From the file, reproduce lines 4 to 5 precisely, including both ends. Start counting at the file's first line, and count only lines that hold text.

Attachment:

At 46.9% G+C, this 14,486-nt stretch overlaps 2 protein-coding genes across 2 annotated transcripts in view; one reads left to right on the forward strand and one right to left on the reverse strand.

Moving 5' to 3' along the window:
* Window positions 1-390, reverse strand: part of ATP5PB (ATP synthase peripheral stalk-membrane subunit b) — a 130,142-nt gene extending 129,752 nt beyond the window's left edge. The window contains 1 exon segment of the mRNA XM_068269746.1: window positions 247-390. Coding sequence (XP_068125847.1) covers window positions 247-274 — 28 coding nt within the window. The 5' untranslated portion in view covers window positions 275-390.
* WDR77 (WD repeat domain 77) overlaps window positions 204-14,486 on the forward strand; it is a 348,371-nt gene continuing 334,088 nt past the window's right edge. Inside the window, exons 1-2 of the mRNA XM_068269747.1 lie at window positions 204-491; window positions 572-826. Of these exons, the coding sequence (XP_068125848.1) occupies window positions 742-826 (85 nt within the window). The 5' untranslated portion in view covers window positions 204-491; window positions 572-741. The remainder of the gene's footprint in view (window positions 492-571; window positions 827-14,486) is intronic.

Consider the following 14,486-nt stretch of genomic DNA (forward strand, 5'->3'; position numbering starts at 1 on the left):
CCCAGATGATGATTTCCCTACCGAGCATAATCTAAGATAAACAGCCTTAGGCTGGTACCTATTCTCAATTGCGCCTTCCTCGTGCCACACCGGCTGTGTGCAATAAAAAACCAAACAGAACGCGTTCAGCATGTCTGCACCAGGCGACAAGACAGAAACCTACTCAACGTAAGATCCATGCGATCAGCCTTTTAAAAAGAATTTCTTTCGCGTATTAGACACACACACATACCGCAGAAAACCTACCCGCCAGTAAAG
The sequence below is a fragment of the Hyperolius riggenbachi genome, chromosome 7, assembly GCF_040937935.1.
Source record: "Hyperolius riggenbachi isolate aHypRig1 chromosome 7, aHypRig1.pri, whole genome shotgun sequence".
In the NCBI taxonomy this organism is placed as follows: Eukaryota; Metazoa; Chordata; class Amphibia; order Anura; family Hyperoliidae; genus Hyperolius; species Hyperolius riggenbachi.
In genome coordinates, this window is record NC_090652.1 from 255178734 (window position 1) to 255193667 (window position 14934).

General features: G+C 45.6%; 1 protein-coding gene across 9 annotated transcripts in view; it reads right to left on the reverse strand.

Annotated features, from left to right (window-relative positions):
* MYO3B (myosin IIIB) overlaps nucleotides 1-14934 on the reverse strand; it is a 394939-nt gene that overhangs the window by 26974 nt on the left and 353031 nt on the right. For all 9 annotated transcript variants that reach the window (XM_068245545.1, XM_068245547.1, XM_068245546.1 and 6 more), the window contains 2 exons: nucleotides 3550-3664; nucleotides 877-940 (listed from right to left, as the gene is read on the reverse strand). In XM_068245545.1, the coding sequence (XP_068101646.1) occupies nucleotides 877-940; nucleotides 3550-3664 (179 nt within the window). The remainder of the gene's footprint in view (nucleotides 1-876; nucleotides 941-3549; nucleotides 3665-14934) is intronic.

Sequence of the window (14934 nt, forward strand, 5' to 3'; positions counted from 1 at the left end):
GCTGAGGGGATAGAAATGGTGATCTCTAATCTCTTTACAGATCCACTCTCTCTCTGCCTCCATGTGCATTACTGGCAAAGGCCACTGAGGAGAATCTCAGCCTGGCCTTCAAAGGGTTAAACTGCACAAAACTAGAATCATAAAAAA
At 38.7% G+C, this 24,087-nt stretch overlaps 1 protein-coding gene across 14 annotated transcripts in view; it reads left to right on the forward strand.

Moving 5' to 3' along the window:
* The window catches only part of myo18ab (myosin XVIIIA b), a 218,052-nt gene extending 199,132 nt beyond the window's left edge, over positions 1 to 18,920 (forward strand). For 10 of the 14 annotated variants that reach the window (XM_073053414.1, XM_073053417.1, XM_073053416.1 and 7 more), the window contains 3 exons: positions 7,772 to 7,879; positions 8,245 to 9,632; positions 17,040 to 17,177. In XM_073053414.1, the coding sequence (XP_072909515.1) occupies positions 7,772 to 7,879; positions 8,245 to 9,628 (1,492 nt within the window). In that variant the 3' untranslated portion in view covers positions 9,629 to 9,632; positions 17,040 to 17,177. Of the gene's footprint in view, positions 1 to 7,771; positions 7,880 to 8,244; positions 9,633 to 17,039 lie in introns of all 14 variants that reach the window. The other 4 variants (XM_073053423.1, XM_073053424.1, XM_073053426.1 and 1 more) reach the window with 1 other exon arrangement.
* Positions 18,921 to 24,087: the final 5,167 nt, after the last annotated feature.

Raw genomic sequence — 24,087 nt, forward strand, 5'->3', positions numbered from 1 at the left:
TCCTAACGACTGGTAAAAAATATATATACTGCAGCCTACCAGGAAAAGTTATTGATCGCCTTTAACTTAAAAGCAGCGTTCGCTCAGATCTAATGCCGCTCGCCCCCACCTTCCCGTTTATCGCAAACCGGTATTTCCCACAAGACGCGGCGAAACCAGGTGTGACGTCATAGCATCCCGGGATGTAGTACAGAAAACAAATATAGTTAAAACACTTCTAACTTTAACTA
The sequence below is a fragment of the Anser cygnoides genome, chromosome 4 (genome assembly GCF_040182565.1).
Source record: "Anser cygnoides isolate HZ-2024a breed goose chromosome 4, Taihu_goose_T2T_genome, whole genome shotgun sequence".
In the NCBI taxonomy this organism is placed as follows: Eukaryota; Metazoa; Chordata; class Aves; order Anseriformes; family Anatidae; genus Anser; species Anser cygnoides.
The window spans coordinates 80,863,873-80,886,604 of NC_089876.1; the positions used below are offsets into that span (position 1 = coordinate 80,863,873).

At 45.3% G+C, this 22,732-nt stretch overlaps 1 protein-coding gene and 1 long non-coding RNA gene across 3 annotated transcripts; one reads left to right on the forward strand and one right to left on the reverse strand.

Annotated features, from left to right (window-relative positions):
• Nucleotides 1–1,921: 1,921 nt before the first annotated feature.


* WDR77 (WD repeat domain 77) overlaps window positions 204-14,486 on the forward strand; it is a 348,371-nt gene continuing 334,088 nt past the window's right edge. Inside the window, exons 1-2 of the mRNA XM_068269747.1 lie at window positions 204-491; window positions 572-826. Of these exons, the coding sequence (XP_068125848.1) occupies window positions 742-826 (85 nt within the window). The 5' untranslated portion in view covers window positions 204-491; window positions 572-741. The remainder of the gene's footprint in view (window positions 492-571; window positions 827-14,486) is intronic.

Consider the following 14,486-nt stretch of genomic DNA (forward strand, 5'->3'; position numbering starts at 1 on the left):